But then Clinton's campaign posted on its website a statement from John Hume, who shared the 1998 Nobel Peace Prize with Trimble, in which Hume declared: "I can state from firsthand experience that she played a positive role for over a decade in helping to bring peace to Northern Ireland." And Sinn Fein president Gerry Adams told the Irish Times that Clinton played an important role in the peace process. I met the senator on many occasions....I always found her to be extremely well-informed on the issues."

These endorsements from Hume and Adams did not fully support the claims from Clinton and her camp that she had been a significant participant in the Irish peace process. On NPR, she had said, "I wasn't sitting at the negotiating table, but the role I played was instrumental." And appearing on CNN on March 4, Terry McAuliffe, her campaign chairman, had said, "We would not have peace today had it not [been] for Hillary's hard work in Northern Ireland." Still, Hume's and Adams' statements did somewhat counter Trimble's dismissive remarks. And the campaign flare-up flared down.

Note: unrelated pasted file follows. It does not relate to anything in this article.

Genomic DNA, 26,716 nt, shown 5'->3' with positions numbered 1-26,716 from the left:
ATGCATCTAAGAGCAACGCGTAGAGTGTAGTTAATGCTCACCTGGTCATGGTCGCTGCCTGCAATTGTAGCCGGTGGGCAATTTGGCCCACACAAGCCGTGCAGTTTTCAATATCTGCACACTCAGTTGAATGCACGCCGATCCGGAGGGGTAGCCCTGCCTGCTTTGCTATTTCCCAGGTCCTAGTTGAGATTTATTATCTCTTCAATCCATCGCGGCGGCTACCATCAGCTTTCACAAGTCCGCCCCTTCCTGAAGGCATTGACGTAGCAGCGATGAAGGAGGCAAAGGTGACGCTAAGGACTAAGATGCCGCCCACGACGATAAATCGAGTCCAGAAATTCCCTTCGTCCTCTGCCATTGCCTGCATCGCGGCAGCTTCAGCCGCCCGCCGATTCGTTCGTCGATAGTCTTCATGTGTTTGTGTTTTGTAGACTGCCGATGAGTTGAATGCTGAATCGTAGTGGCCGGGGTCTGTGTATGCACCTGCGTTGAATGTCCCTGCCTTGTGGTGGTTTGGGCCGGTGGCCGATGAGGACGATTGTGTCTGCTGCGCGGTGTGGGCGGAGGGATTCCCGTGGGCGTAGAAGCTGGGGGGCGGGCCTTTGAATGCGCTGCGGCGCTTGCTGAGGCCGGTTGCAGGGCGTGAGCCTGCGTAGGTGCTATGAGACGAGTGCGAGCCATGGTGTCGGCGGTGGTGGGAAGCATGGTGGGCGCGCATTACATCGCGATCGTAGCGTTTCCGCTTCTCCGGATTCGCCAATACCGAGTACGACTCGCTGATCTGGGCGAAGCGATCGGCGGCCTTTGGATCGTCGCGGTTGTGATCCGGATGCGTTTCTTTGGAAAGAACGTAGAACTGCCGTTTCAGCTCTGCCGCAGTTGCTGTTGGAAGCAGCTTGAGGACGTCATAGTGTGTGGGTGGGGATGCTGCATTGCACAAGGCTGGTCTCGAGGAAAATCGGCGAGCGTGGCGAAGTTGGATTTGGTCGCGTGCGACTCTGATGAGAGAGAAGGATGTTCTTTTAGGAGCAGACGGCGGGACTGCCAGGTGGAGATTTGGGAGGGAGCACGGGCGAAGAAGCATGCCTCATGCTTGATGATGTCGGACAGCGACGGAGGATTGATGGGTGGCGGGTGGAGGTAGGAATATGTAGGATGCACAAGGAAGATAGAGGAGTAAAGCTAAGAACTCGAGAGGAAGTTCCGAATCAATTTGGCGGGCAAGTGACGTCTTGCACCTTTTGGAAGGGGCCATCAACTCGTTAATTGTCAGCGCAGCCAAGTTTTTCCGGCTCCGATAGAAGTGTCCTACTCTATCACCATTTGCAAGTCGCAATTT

But what was the truth? Had Clinton been instrumental? Was McAuliffe correct to say Northern Ireland would today be a bloody landscape had it not been for Clinton? Looking for an expert on the Irish peace process, I contacted Paul Bew. He is a prominent--perhaps the most prominent--historian of Northern Ireland. A professor at Queen's University Belfast, Bew last year published Ireland: The Politics of Enmity 1789-2006, a much-acclaimed work, which is part of the Oxford University Press's Modern Europe series. He once was an adviser to Trimble, and he was appointed to the House of Lords in 2007, in recognition of his own contributions to the Good Friday Agreement.

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Blogs: Gawker Media Sells Off Sites

| Mon Apr. 14, 2008 4:04 PM EDT